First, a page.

John Fashanu admits he did ‘a horrible thing’ paying his late brother Justin not to come out as Britain’s first gay footballer
John Fashanu has admitted the shame he feels over paying his late brother Justin a substantial amount of money to not come out as Britain’s first openly gay footballer.
Justin Fashanu publicly came out as gay in 1990. He tragically died by suicide eight years later at the age of 37 having received a battering by both the media and the world of football.
More than 20 years on, his brother John — who is a former professional footballer and television presenter — has spoken about the time he paid Justin £75,000 to not come out as gay.
In an interview on Good Morning Britain, he said he gave his brother the money to stop him from “embarrassing” their family.
John Fashanu regrets his failed efforts to keep Justin’s sexuality a secret.
He said football was very different in the 1990s, and that male footballers had to portray an image of being “masculine and heterosexual” in order to succeed.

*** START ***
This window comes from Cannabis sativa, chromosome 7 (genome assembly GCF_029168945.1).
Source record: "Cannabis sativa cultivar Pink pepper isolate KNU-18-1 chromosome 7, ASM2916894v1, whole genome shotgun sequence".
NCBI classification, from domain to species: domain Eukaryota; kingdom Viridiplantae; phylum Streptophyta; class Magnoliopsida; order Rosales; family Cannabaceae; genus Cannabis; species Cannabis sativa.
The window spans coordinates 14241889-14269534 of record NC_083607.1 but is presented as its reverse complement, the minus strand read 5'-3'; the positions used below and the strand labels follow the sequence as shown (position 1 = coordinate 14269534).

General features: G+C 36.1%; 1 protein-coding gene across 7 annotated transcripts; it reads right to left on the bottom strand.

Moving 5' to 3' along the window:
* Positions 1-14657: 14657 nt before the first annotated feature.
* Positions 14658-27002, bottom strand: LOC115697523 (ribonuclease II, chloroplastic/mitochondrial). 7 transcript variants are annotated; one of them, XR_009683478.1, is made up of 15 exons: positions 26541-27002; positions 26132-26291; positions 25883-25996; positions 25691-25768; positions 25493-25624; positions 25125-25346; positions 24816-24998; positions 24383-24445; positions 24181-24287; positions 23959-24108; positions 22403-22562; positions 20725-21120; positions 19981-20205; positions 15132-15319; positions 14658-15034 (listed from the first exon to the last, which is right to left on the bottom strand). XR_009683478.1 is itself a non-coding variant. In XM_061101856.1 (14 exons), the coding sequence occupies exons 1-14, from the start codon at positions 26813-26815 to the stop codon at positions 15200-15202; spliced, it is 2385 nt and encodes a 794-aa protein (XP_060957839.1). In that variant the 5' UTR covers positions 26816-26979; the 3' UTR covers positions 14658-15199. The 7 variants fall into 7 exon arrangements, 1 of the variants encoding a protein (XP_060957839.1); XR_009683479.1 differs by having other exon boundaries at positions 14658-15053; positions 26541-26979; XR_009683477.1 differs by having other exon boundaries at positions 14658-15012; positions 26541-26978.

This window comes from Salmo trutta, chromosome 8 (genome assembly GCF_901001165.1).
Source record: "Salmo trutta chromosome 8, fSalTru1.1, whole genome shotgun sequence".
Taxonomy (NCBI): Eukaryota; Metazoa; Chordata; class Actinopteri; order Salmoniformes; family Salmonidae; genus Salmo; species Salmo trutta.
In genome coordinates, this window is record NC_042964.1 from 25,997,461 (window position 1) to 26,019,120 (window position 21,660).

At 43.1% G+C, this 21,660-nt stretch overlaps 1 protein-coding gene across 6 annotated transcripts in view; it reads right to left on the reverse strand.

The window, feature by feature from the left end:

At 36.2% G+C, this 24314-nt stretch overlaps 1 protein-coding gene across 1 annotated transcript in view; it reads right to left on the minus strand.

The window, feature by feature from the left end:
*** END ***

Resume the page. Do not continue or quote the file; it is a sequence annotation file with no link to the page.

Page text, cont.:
An openly gay player would have “rocked the boat”, he said, explaining why he made a significant payment to his brother to try to keep him in the closet.
“You have to understand this was decades ago and people were thinking differently,” he said.
“It was a horrible thing.”
I paid him a substantial amount of money to not come out and say he was gay, so when he came out and said he was gay, that was a little bit too much.
John continued: “[Justin] was a great guy, hindsight is a wonderful thing and I remember vividly trying to not make him come out.
“I didn’t want him to be embarrassed, me to be embarrassed, my children to be embarrassed.”
He also revealed that following Justin’s coming out, crowds routinely thought John was the one who was gay, and he faced homophobic chants during matches.
Justin Fashanu was ‘outcast’ by his family when he came out.
John also spoke about his brother’s death on an episode of reality show Celebrity SAS: Who Dares Wins earlier this week.
“He was the first black one million pound footballer, but he was gay. We could just not accept that at all as a family, the whole family,” he said.
“He was outcast, with a big boot. I remember I paid him a substantial amount of money to not come out and say he was gay, so when he came out and said he was gay, that was a little bit too much.”
Speaking about the hounding his brother went through, Fashanu explained: “Unfortunately, he then decided he couldn’t go on. God rest his soul, he [died by] suicide, he decided that was the best way out for himself.”
Asked if he still feels guilt over his brother’s death, he added: “Every day. There’s not a time when he doesn’t come into my mind.”